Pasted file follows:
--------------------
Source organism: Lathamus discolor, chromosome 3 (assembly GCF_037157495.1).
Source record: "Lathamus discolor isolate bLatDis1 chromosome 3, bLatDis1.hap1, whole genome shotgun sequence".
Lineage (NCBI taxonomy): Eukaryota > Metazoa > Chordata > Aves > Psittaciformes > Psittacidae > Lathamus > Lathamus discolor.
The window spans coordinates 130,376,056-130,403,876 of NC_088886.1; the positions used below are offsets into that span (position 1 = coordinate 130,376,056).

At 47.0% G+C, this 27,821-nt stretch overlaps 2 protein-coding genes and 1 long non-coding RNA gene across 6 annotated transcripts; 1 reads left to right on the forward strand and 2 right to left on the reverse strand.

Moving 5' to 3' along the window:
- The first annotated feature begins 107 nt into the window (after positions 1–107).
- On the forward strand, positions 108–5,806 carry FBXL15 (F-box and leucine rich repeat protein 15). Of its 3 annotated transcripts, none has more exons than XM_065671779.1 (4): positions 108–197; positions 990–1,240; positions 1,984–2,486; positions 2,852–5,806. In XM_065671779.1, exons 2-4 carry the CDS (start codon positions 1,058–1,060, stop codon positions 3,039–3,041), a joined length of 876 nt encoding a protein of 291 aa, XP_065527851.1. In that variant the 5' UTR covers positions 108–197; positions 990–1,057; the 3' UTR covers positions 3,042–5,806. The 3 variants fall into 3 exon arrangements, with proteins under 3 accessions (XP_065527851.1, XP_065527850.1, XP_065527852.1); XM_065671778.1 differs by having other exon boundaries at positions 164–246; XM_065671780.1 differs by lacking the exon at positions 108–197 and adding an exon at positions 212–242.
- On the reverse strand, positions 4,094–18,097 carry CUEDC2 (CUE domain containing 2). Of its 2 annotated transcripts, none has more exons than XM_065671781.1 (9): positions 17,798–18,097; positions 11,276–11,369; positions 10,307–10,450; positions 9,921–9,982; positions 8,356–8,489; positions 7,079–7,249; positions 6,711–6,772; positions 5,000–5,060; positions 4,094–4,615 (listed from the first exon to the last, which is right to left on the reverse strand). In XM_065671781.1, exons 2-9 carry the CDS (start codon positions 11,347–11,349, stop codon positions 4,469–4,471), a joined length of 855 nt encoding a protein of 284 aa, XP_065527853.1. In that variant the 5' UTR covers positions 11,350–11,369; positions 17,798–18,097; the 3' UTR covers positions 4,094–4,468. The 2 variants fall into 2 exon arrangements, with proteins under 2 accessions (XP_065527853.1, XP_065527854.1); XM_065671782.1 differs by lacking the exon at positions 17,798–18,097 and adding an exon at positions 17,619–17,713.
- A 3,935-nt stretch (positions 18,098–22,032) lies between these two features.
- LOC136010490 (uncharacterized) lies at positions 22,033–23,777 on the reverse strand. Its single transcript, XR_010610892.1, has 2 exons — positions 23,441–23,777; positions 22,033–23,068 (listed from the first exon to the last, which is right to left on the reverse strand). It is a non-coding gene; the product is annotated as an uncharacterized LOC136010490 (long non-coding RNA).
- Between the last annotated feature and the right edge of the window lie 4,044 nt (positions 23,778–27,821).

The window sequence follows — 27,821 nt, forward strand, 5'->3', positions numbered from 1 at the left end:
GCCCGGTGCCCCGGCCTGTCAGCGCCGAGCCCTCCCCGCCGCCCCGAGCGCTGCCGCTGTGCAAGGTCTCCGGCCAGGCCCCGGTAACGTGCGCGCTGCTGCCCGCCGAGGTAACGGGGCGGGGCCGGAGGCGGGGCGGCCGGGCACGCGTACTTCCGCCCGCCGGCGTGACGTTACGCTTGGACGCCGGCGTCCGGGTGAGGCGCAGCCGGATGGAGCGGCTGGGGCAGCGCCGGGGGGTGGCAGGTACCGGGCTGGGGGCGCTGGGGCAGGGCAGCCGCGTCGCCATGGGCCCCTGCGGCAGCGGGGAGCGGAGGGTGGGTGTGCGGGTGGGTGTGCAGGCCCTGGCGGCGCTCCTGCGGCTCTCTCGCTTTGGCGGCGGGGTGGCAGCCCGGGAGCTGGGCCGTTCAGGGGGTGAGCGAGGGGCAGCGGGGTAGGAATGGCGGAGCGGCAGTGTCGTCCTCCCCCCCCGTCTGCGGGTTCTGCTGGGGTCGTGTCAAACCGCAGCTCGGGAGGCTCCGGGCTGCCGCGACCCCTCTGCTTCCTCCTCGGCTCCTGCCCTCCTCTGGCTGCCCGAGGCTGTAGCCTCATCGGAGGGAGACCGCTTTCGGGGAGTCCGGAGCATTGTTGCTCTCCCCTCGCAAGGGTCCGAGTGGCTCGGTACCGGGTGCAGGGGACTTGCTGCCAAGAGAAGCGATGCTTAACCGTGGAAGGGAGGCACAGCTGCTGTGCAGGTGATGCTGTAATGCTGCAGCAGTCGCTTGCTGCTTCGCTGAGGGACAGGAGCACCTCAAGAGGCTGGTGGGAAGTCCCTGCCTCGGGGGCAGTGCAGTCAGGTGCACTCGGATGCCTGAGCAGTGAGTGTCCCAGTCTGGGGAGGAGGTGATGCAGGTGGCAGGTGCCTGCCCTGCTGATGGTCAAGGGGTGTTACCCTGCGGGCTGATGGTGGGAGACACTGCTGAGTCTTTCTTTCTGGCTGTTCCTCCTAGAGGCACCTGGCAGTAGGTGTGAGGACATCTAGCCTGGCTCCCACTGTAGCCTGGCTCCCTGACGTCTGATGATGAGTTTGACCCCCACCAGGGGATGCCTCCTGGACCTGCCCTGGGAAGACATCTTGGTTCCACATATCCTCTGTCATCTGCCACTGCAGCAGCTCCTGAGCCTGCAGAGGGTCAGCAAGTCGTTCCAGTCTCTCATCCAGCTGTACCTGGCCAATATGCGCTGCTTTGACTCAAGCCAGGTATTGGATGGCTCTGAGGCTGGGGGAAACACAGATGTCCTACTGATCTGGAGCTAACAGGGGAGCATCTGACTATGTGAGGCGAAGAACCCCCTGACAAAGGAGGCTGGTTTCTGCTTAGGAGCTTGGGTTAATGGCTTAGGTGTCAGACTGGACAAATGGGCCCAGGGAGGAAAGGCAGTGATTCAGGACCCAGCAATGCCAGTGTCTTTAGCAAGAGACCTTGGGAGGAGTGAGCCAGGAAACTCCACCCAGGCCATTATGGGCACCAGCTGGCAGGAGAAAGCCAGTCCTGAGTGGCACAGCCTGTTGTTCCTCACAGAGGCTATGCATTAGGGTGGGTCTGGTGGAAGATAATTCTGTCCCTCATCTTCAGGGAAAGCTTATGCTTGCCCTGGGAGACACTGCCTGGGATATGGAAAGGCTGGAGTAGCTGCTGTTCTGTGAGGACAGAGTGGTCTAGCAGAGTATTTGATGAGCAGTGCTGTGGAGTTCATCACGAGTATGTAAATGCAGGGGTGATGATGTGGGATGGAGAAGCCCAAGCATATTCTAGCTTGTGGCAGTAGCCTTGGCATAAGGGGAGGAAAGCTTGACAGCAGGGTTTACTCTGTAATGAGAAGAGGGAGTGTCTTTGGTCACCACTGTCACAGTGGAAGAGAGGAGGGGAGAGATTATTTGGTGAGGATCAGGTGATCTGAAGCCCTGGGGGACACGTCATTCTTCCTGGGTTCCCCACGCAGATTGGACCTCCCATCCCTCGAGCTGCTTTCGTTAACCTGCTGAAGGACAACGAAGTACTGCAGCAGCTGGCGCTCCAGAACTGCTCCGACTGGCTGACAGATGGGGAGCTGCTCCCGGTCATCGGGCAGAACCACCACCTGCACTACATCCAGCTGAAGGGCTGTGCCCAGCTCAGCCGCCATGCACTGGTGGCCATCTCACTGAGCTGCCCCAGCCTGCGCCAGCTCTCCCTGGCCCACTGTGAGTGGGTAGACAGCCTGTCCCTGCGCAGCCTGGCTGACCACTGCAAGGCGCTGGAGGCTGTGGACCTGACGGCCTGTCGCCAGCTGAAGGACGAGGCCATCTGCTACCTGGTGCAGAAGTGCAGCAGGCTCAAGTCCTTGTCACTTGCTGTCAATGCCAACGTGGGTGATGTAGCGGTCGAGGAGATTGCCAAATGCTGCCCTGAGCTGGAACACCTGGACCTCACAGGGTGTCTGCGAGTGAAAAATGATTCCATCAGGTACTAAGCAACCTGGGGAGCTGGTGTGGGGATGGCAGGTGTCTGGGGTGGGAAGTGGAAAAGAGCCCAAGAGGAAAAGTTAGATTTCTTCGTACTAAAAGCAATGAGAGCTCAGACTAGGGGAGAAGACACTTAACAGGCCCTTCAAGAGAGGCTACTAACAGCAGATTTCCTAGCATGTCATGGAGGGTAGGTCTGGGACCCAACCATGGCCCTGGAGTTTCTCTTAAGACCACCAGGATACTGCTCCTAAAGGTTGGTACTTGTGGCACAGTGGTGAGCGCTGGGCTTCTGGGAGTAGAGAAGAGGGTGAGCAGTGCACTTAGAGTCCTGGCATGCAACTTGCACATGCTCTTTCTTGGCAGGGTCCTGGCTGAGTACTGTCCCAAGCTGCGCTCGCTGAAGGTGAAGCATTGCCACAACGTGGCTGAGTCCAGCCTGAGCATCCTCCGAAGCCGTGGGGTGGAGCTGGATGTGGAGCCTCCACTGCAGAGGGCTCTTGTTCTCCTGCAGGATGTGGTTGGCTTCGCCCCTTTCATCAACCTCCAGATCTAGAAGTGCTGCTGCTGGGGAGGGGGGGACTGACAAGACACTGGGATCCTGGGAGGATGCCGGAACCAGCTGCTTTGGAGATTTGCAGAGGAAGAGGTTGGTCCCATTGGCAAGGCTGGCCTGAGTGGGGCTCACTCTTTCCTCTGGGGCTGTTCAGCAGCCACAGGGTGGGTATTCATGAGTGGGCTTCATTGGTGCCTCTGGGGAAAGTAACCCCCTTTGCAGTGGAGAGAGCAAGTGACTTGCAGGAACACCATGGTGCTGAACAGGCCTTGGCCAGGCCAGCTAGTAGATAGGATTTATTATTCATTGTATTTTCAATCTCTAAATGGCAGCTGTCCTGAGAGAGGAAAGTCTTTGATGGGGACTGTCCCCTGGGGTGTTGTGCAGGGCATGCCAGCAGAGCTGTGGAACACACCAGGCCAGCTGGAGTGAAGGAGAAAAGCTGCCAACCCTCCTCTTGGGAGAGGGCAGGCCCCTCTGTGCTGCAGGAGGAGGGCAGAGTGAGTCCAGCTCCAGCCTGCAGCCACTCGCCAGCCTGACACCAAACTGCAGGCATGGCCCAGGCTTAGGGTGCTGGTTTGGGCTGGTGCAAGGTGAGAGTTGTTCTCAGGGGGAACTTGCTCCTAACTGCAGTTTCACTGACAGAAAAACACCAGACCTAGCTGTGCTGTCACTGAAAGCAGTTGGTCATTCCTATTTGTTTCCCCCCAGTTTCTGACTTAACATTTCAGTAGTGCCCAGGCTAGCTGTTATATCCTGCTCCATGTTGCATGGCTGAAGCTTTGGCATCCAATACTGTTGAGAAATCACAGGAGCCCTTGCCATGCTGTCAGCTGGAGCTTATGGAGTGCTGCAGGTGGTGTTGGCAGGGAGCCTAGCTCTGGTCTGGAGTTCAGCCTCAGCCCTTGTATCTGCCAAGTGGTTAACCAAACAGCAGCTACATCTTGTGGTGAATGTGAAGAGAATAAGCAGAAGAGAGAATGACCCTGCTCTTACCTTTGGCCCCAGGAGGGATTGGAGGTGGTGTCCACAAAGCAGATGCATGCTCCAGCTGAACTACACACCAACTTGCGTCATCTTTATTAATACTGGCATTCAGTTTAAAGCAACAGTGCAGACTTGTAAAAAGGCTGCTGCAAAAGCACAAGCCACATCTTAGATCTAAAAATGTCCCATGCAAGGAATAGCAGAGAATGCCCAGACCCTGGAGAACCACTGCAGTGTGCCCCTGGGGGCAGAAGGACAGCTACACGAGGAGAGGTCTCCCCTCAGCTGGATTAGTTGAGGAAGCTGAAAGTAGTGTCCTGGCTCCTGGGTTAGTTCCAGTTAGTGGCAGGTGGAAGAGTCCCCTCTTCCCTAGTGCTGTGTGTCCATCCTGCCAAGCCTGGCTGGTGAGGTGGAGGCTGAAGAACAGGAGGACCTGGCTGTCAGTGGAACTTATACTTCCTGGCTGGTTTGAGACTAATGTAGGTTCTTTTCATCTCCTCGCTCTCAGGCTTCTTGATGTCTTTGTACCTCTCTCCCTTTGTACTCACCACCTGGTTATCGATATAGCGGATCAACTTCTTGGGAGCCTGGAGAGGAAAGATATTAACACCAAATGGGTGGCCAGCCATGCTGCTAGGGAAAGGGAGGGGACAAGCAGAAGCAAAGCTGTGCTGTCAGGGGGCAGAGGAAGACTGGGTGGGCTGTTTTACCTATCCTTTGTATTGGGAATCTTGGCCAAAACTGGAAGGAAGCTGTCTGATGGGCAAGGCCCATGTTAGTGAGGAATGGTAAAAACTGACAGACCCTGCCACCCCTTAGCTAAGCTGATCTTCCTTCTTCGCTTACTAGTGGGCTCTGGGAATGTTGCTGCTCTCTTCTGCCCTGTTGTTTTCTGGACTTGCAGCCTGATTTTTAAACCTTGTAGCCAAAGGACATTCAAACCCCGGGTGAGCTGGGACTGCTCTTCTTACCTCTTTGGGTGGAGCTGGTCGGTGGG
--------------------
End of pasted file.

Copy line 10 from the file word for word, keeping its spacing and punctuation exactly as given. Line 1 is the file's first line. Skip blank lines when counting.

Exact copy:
- A 3,935-nt stretch (positions 18,098–22,032) lies between these two features.